New York City drivers who worked for Uber and Lyft rival Juno allege in a proposed class action lawsuit that the company and its CEO, along with parent company Vulcan Cars LLC and investment group GT Forge Inc. (doing business as Gett), cheated the workers with ostensible equity ownership shares in the ridesharing company that turned out to be worthless.
I’ve never heard of Juno.
Many haven’t. To realize the scope of the suit’s allegations, it helps to have some background about where Juno came from, its goals, and its plan to, “in a sinister fashion,” disrupt the mobile taxi space dominated by Uber and Lyft.
Filed by three New York City taxi drivers who’ve worked for Lyft and Uber and some of the companies’ “fringe competitors,” the case says Juno was founded in February 2016 with the strategy of acquiring its rivals’ most valuable assets—drivers. But not just any drivers, the case continues:
“Drivers with TLC-licenses. Drivers with the right insurance to operate as a taxi in New York City. Drivers who were familiar with the mobile taxi technology and the hurdles one encounters in that job,” the 29-page complaint reads.
In short, Juno specifically sought drivers already trained by Uber and Lyft—via up-front “signing bonuses” or “transfer bonuses”—who could start working and collecting fares immediately while promoting the up-and-coming taxi start-up. According to its promotion and advertising materials at the time, Juno billed itself as “socially responsible” and even set a target date—2026—at which point half of the company would purportedly be distributed to drivers, the suit claims.
Before we go any further, how are consumers like me involved in any of this?
It’s important to keep in mind that stories of driver mistreatment at the hands of Uber and Lyft go beyond the workers themselves, and predate Juno’s founding.
By positioning itself as socially responsible, thereby piggybacking on any consumers looking for a more worker-friendly ride-sharing alternative to Uber and Lyft, Juno’s “marketing strategy was to attract drivers and customers” away from its rivals, the lawsuit says.
While the case primarily argues Juno’s workforce received the brunt of the ramifications from its allegedly unconscionable business practices, it does not leave consumers—who were allegedly lied to by an up-and-coming start-up—out of the mix.
“As for consumers, Juno understood that consumers picking between Juno, Uber, Lyft, or another ridesharing company, give substantial consideration to which company compensates its drivers the best,” the lawsuit alleges. “Juno’s claim as the only company where riders actually have an ownership stake was a significant marketing advantage.”
How could a start-up hope to pull drivers away from Uber and Lyft?
The short answer, according to the lawsuit? Deception and false promises.
Juno’s two-prong strategy to acquire “elite” drivers included positioning itself as a “pro-driver” company while promising those who signed on equity ownership stakes. The more they drove for Juno—with the benchmark of 120 hours driven per month—the more equity drivers would acquire in the company, the lawsuit says.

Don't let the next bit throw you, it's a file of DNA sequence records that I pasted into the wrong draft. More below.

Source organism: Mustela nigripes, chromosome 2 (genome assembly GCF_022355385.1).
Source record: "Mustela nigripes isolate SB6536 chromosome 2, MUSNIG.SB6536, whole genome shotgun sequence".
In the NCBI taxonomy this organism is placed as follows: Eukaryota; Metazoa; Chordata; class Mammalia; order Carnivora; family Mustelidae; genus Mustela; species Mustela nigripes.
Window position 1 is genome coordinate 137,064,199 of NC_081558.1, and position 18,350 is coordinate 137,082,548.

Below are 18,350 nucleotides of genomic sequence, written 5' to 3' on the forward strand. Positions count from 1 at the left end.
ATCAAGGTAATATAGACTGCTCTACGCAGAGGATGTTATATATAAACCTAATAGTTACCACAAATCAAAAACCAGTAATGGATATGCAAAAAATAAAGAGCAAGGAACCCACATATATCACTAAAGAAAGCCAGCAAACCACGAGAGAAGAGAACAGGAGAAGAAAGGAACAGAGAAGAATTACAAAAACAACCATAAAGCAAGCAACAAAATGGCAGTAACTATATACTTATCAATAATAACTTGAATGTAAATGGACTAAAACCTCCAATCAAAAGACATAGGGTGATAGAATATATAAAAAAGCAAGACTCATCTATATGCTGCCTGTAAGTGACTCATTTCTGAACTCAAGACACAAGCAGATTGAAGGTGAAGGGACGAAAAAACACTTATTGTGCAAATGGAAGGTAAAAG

The case claims that after mustering “tremendous value” from its early positioning efforts, what followed for Juno was, according to the lawsuit, “the start of a modern-day start-up fairy tale,” with the company announcing its sale for $200 million almost overnight. The company’s CEO, its parent company, and Juno’s investors were enjoying the early fruits produced mostly by its “highly skilled and ready-to-go workforce.”
But . . .
Here’s where we get into the lawsuit’s allegations. Remember those equity shares drivers were promised?
“The drivers were not riding high,” the lawsuit says. “They were still driving for Juno. But they had nothing to show for Juno’s success.”
“Juno made it all up.”
Upon signing up to drive for Juno, many individuals—ones who were top-rated while driving for Uber and Lyft—opted to accept $100 in shares rather than a $100 cash sign-up bonus.
The plaintiffs allege that drivers’ supposed equity shares became worthless after Juno inexplicably terminated the program granting drivers stakes in the company. Existing shares, the lawsuit continues, were either dissolved for no value or swapped in exchange for cash amounts that were a fraction of what drivers say they’re owed under their original agreement with the Juno.
“Juno made it all up. A series of blatant falsehoods in the chase of a hundred-million-dollar buyout offer. [Juno’s CEO] did not found and build a pro-driver company where everybody owns a share. Once Juno, [its CEO] and the investors had a $200 million offer in sight, they swiftly and resolutely turned their back on driving partners.”
The lead plaintiffs allege breach of contract, false advertising, intentional misrepresentation, and securities fraud under state and federal laws.
Who’s covered by this lawsuit?
The case seeks to represent a class of individuals who worked for Juno throughout the United States, as well as three subclasses:
RSU Subclass – drivers who worked for Juno and received restricted stock units;
$100 Promotion Subclass – individuals who chose to receive $100-worth of restricted stock units in lieu of $100 cash as part of Juno’s promotion offer made to new drivers;
Referral Subclass – all class members who referred a driver to Juno, and that individual then went on to work for Juno without being compensated with the agreed-upon percentage of the driver’s fares.